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Lumbar Vertebral Body Bone Microstructural Scaling in Small to Medium‐Sized Strepsirhines

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Bone mass, architecture, and tissue mineral density contribute to bone strength. As body mass (BM) increases any one or combination of these properties could change to maintain structural integrity. To better understand the structural origins of vertebral fragility and gain insight into the mechanisms that govern bone adaptation, we conducted an integrative analysis of bone mass and microarchitecture in the last lumbar vertebral body from nine strepsirhine species, ranging in size from 42 g (Microcebus rufus) to 2,440 g (Eulemur macaco). Bone mass and architecture were assessed via µCT for the whole body and spherical volumes of interest (VOI). Allometric equations were estimated and compared with predictions for geometric scaling, assuming axial compression as the dominant loading regime. Bone mass, microarchitectural, and vertebral body geometric variables predominantly scaled isometrically. Among structural variables, the degree of anisotropy (Tb.DA) was the only parameter independent of BM and other trabecular architectural variables. Tb.DA was related to positional behavior. Orthograde primates had higher average Tb.DA (1.60) and more craniocaudally oriented trabeculae while lorisines had the lowest Tb.DA (1.25), as well as variably oriented trabeculae. Finally, lorisines had the highest ratio of trabecular bone volume to cortical shell volume (∼3x) and while there appears to be flexibility in this ratio, the total bone volume (trabecular + cortical) scales isometrically (BM1.23, r2 = 0.93) and appears tightly constrained. The common pattern of isometry in our measurements leaves open the question of how vertebral bodies in strepsirhine species compensate for increased BM. Anat Rec, 2013. © 2013 Wiley Periodicals, Inc.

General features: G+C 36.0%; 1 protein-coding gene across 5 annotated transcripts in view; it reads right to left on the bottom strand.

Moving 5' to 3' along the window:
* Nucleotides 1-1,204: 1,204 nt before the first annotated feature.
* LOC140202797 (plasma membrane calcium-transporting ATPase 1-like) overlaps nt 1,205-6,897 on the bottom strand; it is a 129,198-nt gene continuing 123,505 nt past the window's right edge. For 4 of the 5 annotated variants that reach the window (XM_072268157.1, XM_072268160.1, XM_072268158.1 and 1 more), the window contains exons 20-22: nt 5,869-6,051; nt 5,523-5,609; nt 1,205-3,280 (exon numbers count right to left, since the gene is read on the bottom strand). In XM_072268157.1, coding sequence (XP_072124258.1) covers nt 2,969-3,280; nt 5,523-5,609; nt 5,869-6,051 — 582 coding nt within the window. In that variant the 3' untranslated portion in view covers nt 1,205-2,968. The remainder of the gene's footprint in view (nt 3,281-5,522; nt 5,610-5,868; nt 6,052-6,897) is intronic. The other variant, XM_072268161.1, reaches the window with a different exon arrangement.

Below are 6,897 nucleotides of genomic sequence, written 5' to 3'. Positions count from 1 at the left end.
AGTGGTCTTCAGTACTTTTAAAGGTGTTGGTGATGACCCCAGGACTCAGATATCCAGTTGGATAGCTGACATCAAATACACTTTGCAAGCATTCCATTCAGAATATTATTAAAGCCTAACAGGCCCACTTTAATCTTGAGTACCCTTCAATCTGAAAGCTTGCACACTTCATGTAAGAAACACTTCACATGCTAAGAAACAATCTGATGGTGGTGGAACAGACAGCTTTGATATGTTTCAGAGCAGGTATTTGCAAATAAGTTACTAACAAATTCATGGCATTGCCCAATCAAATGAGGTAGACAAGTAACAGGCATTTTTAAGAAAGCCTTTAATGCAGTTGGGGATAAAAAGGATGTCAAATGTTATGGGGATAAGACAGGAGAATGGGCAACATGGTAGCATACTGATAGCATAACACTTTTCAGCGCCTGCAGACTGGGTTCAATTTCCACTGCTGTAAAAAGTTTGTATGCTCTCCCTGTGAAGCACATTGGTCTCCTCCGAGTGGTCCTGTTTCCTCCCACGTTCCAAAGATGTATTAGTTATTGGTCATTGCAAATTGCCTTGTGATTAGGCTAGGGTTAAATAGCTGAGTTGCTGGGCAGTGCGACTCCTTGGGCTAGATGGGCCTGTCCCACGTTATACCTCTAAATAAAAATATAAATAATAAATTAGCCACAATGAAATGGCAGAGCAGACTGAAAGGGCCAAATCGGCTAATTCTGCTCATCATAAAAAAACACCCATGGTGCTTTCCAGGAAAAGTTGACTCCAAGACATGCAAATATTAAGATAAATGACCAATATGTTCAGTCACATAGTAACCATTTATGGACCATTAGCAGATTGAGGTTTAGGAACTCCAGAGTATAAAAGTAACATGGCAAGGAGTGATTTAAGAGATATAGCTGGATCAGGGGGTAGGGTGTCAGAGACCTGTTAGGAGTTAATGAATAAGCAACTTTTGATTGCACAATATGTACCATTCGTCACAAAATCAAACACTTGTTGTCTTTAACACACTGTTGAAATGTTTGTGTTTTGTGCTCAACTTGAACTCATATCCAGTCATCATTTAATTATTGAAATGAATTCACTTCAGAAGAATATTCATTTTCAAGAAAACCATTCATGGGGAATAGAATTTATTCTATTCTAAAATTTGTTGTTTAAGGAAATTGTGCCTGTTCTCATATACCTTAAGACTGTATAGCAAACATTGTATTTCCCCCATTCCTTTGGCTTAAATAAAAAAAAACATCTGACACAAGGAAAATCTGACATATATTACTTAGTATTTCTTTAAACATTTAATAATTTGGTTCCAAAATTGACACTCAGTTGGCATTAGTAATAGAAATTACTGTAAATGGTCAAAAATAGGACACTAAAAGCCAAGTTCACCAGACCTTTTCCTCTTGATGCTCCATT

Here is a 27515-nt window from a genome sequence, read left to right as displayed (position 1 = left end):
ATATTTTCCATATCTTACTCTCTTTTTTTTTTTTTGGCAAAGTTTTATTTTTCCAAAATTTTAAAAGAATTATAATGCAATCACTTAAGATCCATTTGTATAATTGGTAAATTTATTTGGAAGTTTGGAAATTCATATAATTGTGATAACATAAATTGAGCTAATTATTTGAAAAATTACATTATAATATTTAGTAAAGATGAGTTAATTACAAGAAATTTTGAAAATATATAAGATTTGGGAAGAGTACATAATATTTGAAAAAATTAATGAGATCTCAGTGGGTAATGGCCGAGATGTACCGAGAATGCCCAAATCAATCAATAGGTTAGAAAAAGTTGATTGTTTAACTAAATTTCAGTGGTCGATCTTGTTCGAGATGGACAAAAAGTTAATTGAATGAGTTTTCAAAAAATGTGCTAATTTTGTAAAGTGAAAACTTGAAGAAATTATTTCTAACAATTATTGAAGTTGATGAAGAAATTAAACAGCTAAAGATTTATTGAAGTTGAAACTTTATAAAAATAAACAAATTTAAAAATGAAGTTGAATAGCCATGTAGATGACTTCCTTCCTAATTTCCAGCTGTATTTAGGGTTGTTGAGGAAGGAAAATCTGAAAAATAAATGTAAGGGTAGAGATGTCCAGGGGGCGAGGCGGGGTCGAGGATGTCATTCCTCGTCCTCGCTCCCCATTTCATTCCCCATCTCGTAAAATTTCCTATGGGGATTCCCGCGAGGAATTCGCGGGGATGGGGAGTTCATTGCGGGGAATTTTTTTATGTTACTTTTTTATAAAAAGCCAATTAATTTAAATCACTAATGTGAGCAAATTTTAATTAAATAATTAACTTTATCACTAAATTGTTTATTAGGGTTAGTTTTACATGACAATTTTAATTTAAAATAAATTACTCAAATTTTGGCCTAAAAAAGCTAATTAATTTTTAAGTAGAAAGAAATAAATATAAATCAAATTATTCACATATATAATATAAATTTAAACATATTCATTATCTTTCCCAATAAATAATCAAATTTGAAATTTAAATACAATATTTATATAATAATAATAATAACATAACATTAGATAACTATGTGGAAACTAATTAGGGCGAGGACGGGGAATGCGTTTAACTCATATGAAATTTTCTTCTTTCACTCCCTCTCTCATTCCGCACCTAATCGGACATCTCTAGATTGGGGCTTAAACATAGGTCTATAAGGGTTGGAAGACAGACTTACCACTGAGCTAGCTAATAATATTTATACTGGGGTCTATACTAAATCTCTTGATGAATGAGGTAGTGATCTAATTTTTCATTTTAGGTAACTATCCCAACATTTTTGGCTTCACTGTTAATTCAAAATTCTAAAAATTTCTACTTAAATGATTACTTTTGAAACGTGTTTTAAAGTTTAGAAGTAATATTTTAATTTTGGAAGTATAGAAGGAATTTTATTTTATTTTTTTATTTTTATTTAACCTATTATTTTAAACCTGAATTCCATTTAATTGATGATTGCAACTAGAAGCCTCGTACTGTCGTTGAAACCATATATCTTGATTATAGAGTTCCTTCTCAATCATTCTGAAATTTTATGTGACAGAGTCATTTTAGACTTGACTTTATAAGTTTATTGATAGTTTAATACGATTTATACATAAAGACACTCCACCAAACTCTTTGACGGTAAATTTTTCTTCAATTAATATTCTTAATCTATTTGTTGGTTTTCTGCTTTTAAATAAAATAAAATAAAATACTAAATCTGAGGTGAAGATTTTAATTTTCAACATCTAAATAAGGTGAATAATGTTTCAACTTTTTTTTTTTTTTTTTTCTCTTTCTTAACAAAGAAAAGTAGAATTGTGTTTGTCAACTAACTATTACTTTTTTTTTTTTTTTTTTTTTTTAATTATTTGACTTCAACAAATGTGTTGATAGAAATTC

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Document Type: Research Article

Affiliations: 1: Department of Orthopaedics, University of Texas Health Science Center at San Antonio, San Antonio, Texas 2: Department of Anthropology, Boston University, Boston, Massachusetts 3: Center for Advanced Orthopaedic Studies, Beth Israel Deaconess Medical Center and Harvard Medical School, Boston, Massachusetts 4: Department of Anthropology, University of Michigan, Ann Arbor, Michigan

Publication date: February 1, 2013

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